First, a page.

With all the time and effort expended in creating and caring for a garden, it can be discouraging to look down and see ants marching through it. These tiny invaders come in large numbers and take over an area with ease. While dousing them with pesticides would surely do the trick, it would also render all of your hard work inedible and cause problems for neighborhood animals. Getting rid of them safely requires just a little more effort, but in the end it's more than worth it.
Locate the source of the ants and place an upside down flower pot on top of their home. Pour boiling or scalding hot water down the flower pot's drain hole that is now facing up. This will kill off many ants and send a message to survivors that this isn't a good place to live. This may take several applications to get through to stubborn ants.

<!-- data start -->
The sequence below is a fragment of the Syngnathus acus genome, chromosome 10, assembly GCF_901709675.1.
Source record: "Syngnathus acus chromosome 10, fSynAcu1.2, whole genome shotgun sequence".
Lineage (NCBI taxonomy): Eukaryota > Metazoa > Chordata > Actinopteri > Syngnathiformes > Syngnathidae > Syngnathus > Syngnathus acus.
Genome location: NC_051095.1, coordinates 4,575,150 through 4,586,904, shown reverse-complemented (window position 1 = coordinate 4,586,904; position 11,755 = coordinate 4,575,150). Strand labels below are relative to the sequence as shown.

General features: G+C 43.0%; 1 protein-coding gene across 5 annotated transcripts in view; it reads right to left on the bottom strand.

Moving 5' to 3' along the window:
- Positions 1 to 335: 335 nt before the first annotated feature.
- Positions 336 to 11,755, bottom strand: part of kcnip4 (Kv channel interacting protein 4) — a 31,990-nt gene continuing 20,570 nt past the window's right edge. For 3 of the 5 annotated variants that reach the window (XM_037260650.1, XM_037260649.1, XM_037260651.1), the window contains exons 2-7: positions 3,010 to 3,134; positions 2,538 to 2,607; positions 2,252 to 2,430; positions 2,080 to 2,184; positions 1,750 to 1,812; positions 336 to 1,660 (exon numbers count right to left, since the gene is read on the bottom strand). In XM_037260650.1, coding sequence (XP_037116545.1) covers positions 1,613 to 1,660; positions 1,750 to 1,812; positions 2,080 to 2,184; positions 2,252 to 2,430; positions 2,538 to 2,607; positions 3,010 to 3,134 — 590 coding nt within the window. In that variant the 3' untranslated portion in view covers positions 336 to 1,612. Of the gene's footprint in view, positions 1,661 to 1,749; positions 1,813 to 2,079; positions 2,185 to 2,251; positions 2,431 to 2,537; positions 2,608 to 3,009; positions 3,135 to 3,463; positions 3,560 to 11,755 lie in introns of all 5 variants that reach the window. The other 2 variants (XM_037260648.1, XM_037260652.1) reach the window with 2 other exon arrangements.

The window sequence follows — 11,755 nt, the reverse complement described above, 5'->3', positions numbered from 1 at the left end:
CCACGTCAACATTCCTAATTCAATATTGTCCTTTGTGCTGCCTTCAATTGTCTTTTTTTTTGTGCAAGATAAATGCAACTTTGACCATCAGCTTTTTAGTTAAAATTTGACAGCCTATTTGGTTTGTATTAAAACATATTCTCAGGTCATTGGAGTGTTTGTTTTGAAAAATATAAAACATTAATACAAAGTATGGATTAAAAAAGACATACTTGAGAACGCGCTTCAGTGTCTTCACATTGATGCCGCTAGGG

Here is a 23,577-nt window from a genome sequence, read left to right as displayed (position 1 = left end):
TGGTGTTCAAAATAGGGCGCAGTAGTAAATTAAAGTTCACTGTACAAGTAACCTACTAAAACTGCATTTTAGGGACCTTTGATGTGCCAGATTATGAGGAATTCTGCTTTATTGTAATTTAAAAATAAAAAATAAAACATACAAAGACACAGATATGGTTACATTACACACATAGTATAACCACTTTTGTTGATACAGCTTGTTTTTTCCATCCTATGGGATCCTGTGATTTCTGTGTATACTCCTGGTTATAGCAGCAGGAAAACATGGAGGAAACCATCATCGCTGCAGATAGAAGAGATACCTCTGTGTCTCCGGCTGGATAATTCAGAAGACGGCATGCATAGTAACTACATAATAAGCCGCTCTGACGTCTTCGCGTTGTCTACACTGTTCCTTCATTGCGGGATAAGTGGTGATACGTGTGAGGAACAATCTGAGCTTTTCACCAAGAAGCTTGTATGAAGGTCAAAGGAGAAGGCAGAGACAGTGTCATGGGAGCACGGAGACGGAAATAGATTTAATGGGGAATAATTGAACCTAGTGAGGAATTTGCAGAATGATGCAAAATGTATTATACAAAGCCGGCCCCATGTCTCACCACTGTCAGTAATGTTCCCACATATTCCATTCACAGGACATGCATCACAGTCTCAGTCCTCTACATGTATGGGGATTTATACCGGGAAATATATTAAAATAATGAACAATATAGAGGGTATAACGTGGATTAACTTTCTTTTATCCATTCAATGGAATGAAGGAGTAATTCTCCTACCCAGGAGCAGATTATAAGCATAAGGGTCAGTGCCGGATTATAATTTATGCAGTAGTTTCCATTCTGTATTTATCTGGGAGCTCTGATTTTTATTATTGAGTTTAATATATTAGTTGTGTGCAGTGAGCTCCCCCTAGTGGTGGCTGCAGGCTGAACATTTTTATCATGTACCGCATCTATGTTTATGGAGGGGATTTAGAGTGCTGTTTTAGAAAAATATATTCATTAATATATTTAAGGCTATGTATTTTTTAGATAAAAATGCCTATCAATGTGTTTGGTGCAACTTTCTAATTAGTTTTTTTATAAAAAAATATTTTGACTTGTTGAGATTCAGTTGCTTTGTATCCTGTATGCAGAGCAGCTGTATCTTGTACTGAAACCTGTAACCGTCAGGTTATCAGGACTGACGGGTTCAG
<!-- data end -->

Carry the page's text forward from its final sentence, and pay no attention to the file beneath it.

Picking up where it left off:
Sprinkle dry grits all around your garden so that ants will take the "free meal" home. When they consume the grits for dinner they won't be able to digest it and many will die. If the queen eats it and dies, the colony will be forced to move on.
Cut oranges into wedges and place them around the garden. Ants will climb all over the orange pieces which birds will fly down and scoop up taking your ant problem with them.
Dig up their anthill and place a piece of dry ice into it. Use a long handled shovel and be sure to push the ice down into the hole you have dug firmly before covering it back up. The freezing temperature will kill of the queen and many of her colony.
Douse the ants with soapy water. Dish soap is bad for ants, but not for your garden. You can even pour soapy water onto their anthill to scale back the ant population. Keep a spray bottle handy with soapy water in it to spray onto ants you find in your garden to kill them on the spot.